Martyrs of the 1981 Daet Massacre

The morning of June 14, 1981, a Sunday, was bright and sunny. Thousands of protesters, mostly rural folk, were coming to Daet from various directions and expected to merge at the town’s Freedom Park beside the Catholic Cathedral, where there would be speeches and protest declarations. Some groups started the night before to escape detection by the authorities. They passed through little-known trails and used bright stones and white rice grains to light their way. Some did not converge immediately but waited until it was the right time for coming together.

They marched north to Daet, taking the secondary roads to bypass military checkpoints. Other marchers from other towns joined in at the junctions. Over 300 marchers from Mercedes town turned up. They reported that some 1,500 started the march but the rest were stopped by the military. Another 500 marchers from Talisay were also intercepted by soldiers. Despite this the marchers to Daet had grown to some 3,000 to 4,000 men, women and children, sweaty and eager to join the bigger crowd waiting at the park.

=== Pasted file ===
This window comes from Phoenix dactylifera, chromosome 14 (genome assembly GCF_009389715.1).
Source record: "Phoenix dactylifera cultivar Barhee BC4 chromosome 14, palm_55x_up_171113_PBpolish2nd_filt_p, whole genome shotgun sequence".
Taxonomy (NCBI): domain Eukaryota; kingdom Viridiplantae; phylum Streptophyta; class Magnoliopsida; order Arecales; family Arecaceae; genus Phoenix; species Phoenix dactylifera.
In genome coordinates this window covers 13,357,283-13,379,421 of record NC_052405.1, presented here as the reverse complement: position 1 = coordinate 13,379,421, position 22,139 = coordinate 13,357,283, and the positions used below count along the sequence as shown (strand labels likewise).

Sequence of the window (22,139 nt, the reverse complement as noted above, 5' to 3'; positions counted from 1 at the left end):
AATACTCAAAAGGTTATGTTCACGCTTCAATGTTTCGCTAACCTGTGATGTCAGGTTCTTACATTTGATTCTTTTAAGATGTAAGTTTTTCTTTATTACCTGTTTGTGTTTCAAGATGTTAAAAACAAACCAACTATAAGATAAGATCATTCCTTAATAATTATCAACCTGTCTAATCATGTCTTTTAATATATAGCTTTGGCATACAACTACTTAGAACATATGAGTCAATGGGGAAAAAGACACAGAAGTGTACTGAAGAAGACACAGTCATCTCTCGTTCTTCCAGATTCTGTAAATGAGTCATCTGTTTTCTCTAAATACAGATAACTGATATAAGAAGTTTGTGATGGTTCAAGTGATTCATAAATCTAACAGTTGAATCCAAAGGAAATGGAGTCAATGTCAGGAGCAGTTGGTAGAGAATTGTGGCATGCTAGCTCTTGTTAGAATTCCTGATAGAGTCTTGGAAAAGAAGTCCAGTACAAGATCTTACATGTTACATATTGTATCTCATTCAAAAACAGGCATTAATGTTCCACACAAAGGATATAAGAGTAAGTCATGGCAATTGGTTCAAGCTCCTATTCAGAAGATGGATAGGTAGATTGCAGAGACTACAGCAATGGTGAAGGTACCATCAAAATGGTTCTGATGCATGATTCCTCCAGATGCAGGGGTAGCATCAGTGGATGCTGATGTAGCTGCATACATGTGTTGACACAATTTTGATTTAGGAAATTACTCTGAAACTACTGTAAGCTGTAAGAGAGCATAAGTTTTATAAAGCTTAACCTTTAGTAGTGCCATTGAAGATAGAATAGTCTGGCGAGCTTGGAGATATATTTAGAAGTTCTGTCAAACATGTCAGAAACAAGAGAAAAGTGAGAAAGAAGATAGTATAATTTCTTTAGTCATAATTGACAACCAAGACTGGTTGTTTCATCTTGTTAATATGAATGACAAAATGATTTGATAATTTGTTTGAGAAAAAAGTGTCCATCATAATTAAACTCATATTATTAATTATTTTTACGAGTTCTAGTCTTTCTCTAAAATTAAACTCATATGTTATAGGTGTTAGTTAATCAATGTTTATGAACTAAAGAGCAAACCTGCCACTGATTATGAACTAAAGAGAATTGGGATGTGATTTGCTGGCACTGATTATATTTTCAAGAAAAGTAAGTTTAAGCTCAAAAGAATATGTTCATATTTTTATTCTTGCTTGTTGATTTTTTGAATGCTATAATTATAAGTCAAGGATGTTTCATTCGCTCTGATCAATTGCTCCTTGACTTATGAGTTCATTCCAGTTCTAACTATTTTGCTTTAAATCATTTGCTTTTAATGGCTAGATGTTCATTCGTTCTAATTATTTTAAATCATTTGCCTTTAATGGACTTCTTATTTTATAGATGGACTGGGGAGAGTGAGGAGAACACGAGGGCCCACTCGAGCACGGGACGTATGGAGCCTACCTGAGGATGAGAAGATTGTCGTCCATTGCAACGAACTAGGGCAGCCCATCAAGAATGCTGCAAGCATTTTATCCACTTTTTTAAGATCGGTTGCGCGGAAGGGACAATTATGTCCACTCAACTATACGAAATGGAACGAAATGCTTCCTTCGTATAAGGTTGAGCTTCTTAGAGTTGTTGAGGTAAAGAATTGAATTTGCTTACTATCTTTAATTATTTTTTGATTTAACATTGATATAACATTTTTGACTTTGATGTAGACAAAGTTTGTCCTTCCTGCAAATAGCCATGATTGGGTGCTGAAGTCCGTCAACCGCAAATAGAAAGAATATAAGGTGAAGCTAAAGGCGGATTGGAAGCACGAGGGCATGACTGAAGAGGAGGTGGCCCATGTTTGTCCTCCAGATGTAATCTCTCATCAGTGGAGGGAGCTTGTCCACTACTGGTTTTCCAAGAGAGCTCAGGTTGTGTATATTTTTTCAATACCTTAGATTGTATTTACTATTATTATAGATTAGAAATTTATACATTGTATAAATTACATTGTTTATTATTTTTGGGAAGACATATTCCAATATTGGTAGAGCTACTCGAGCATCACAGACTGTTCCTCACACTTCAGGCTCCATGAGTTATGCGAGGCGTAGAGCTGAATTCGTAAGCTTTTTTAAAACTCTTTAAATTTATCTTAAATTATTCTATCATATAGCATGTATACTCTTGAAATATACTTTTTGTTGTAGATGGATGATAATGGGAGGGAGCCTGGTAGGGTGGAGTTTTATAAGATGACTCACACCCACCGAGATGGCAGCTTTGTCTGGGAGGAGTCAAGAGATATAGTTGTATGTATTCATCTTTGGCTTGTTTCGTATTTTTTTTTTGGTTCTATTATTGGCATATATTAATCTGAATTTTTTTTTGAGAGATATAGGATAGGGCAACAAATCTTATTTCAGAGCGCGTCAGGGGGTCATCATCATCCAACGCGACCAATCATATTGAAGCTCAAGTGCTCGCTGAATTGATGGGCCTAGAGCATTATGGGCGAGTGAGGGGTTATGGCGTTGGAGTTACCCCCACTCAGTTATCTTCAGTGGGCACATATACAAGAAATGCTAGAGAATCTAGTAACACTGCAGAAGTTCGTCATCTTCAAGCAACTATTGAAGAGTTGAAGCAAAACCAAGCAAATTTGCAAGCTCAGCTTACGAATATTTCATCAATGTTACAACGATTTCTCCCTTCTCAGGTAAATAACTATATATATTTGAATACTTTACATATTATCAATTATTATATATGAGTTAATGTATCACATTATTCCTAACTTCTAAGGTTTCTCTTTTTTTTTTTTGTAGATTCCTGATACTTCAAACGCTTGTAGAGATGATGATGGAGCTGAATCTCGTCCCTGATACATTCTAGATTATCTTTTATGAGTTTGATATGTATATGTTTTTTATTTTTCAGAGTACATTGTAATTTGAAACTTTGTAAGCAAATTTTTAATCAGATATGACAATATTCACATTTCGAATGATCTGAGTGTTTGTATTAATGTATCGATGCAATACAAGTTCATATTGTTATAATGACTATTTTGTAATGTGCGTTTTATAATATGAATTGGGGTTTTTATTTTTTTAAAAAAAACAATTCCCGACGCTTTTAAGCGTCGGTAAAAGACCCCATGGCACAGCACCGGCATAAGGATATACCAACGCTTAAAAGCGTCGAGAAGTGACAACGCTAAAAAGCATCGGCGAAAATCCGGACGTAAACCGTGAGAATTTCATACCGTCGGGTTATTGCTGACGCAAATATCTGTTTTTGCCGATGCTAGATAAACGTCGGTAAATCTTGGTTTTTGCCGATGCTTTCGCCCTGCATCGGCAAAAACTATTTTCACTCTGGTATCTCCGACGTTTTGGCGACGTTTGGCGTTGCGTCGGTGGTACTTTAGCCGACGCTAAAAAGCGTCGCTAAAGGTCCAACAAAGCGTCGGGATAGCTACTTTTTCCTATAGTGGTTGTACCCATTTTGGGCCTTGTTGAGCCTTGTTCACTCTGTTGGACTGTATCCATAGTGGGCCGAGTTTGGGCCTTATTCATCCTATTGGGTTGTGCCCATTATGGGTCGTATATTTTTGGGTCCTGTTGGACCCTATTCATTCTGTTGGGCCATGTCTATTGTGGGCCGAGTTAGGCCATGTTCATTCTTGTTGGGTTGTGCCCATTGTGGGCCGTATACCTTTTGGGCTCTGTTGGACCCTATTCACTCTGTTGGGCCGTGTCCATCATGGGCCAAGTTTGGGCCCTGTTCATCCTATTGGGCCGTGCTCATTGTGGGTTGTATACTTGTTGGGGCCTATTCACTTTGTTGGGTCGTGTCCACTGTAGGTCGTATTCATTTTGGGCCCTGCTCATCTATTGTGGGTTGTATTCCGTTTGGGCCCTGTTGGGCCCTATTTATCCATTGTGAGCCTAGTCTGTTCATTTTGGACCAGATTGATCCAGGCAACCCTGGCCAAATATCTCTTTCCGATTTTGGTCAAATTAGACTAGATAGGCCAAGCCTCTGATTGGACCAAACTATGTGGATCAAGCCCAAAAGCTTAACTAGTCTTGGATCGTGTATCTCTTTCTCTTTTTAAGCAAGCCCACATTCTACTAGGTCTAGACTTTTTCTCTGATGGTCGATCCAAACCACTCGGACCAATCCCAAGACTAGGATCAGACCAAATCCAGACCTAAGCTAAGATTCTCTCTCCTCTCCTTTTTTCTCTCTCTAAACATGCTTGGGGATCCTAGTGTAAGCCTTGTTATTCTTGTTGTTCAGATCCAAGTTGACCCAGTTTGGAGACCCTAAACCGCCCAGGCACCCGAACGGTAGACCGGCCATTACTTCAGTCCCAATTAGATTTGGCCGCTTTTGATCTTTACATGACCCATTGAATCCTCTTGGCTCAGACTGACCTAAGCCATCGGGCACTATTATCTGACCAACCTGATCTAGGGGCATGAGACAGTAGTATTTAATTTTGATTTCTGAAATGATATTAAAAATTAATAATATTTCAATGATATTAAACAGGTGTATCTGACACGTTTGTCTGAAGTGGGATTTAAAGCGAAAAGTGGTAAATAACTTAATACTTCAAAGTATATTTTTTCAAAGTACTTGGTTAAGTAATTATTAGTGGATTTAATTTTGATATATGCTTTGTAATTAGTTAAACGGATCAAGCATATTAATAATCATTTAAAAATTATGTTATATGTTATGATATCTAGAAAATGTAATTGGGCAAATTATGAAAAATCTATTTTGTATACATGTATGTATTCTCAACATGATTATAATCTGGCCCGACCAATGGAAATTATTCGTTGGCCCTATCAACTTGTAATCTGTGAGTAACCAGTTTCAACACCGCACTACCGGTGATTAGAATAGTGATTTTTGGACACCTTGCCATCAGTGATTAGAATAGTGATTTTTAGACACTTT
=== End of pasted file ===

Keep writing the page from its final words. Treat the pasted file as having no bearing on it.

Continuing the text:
Barely a kilometer away from their final destination, at the crossing called Camambugan, they were stopped by some 35 soldiers of the 242nd company of the Philippine Constabulary, commanded by a Capt. Joseph Malilay. The marchers were told to stop, disperse and return to their villages. But Freedom Park was now so near, the group would not disperse. The impasse lasted for half an hour while the marchers debated their decision. Then firm in their determination, the marchers decided to move forward, with the frontliners’ arms held tight to each other.

There was pushing and shoving between the two forces, and then the order to fire was given, with Capt. Malilay himself among those firing at close range.The PC commander of the province, a Col. Nicasio Custodio, was also present at the incident. The firing lasted less than a minute. But in that half-instant, four men were killed and more than forty were wounded.

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